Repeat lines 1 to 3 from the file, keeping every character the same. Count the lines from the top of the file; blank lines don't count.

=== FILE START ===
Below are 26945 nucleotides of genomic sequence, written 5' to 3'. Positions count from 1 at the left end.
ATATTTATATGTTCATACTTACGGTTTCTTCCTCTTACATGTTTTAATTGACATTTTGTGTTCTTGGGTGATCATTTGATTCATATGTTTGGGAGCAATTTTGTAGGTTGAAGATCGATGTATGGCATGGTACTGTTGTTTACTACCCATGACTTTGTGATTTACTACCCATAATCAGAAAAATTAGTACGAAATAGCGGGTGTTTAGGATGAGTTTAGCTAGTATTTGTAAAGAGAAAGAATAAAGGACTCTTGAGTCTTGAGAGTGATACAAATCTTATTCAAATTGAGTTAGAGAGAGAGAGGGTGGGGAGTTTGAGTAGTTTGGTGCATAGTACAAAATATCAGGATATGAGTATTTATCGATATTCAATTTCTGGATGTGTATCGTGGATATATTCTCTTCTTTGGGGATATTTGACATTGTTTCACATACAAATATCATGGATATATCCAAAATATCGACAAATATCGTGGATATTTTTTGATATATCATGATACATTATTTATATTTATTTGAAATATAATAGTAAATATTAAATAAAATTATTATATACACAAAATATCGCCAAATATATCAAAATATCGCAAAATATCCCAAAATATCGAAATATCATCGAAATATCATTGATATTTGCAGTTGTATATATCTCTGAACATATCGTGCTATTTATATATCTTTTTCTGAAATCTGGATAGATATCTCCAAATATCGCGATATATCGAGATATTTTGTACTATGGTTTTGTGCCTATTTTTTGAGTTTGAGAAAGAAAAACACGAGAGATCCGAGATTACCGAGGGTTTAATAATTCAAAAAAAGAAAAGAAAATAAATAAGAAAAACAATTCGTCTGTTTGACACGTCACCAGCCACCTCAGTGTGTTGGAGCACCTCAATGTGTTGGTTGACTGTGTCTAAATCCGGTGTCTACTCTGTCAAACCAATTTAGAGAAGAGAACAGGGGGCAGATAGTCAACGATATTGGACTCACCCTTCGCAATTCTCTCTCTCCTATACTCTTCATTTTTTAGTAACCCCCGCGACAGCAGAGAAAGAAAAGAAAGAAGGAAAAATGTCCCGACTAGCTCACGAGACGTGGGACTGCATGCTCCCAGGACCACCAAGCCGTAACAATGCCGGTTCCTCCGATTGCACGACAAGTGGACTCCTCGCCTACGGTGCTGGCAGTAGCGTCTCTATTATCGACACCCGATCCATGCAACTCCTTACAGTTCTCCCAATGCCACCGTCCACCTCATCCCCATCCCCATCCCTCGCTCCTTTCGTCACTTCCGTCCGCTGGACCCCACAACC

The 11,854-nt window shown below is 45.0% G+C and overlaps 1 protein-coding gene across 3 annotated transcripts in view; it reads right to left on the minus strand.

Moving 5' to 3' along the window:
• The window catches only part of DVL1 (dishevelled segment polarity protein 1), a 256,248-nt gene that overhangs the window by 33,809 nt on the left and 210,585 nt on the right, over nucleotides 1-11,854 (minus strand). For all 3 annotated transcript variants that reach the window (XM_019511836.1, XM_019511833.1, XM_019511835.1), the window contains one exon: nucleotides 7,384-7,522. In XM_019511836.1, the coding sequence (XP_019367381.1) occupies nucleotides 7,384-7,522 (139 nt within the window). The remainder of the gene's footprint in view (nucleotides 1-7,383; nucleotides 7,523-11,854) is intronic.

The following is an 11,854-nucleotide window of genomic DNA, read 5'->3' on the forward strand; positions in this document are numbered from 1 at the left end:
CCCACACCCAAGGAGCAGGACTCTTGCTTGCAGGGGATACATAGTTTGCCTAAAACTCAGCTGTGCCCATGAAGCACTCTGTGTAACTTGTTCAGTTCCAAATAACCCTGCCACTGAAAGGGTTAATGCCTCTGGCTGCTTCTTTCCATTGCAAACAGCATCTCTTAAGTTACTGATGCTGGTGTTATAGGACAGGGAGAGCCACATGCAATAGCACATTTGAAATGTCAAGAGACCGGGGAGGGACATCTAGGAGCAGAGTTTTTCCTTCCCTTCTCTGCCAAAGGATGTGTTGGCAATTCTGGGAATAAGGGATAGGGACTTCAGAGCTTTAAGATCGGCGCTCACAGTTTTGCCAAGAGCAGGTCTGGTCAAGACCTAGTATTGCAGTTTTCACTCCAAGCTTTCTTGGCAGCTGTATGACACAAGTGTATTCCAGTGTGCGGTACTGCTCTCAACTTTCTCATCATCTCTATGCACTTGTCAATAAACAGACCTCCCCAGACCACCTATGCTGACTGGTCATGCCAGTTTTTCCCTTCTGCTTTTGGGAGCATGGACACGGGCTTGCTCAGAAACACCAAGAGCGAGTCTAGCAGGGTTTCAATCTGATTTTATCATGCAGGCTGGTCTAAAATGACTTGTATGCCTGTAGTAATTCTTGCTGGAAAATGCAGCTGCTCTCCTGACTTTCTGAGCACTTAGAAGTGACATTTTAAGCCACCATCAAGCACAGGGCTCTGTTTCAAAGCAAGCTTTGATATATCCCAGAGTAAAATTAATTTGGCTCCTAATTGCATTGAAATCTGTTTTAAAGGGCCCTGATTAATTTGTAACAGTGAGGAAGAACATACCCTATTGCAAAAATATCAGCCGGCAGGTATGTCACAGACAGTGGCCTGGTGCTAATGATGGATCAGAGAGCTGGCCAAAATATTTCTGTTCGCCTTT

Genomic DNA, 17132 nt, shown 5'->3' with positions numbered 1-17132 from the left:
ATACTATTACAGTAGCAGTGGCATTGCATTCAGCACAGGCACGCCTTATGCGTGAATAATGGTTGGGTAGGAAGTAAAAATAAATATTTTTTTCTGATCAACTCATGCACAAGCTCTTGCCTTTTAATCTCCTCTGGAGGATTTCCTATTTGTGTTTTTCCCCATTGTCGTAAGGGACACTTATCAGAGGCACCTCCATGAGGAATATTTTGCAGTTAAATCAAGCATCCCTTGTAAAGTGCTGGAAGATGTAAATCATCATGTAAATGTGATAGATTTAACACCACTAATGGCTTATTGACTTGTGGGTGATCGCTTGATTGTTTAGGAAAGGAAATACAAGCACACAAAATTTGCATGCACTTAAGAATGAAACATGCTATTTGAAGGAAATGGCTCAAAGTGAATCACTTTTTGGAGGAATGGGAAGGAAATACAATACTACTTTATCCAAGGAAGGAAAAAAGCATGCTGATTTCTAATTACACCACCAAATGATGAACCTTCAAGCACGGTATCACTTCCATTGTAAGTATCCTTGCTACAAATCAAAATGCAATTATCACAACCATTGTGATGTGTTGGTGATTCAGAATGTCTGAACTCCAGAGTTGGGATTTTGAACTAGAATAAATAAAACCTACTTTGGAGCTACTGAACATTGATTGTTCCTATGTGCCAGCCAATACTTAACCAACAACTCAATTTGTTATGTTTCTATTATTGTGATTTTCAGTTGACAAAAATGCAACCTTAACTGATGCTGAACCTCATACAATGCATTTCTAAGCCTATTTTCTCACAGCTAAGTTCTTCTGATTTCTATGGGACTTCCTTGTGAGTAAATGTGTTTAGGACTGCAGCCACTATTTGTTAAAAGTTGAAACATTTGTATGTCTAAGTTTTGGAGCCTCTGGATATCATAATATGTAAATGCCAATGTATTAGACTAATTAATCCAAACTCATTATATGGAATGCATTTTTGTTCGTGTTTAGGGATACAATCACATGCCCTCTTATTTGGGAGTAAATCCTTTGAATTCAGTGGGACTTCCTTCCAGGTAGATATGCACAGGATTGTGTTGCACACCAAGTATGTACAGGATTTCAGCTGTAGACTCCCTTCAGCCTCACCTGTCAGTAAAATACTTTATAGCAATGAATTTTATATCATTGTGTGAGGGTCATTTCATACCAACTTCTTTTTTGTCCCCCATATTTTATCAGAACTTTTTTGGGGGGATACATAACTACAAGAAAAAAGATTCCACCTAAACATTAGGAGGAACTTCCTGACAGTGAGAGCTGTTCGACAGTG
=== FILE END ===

Below are 26945 nucleotides of genomic sequence, written 5' to 3'. Positions count from 1 at the left end.
ATATTTATATGTTCATACTTACGGTTTCTTCCTCTTACATGTTTTAATTGACATTTTGTGTTCTTGGGTGATCATTTGATTCATATGTTTGGGAGCAATTTTGTAGGTTGAAGATCGATGTATGGCATGGTACTGTTGTTTACTACCCATGACTTTGTGATTTACTACCCATAATCAGAAAAATTAGTACGAAATAGCGGGTGTTTAGGATGAGTTTAGCTAGTATTTGTAAAGAGAAAGAATAAAGGACTCTTGAGTCTTGAGAGTGATACAAATCTTATTCAAATTGAGTTAGAGAGAGAGAGGGTGGGGAGTTTGAGTAGTTTGGTGCATAGTACAAAATATCAGGATATGAGTATTTATCGATATTCAATTTCTGGATGTGTATCGTGGATATATTCTCTTCTTTGGGGATATTTGACATTGTTTCACATACAAATATCATGGATATATCCAAAATATCGACAAATATCGTGGATATTTTTTGATATATCATGATACATTATTTATATTTATTTGAAATATAATAGTAAATATTAAATAAAATTATTATATACACAAAATATCGCCAAATATATCAAAATATCGCAAAATATCCCAAAATATCGAAATATCATCGAAATATCATTGATATTTGCAGTTGTATATATCTCTGAACATATCGTGCTATTTATATATCTTTTTCTGAAATCTGGATAGATATCTCCAAATATCGCGATATATCGAGATATTTTGTACTATGGTTTTGTGCCTATTTTTTGAGTTTGAGAAAGAAAAACACGAGAGATCCGAGATTACCGAGGGTTTAATAATTCAAAAAAAGAAAAGAAAATAAATAAGAAAAACAATTCGTCTGTTTGACACGTCACCAGCCACCTCAGTGTGTTGGAGCACCTCAATGTGTTGGTTGACTGTGTCTAAATCCGGTGTCTACTCTGTCAAACCAATTTAGAGAAGAGAACAGGGGGCAGATAGTCAACGATATTGGACTCACCCTTCGCAATTCTCTCTCTCCTATACTCTTCATTTTTTAGTAACCCCCGCGACAGCAGAGAAAGAAAAGAAAGAAGGAAAAATGTCCCGACTAGCTCACGAGACGTGGGACTGCATGCTCCCAGGACCACCAAGCCGTAACAATGCCGGTTCCTCCGATTGCACGACAAGTGGACTCCTCGCCTACGGTGCTGGCAGTAGCGTCTCTATTATCGACACCCGATCCATGCAACTCCTTACAGTTCTCCCAATGCCACCGTCCACCTCATCCCCATCCCCATCCCTCGCTCCTTTCGTCACTTCCGTCCGCTGGACCCCACAACC

The 11,854-nt window shown below is 45.0% G+C and overlaps 1 protein-coding gene across 3 annotated transcripts in view; it reads right to left on the minus strand.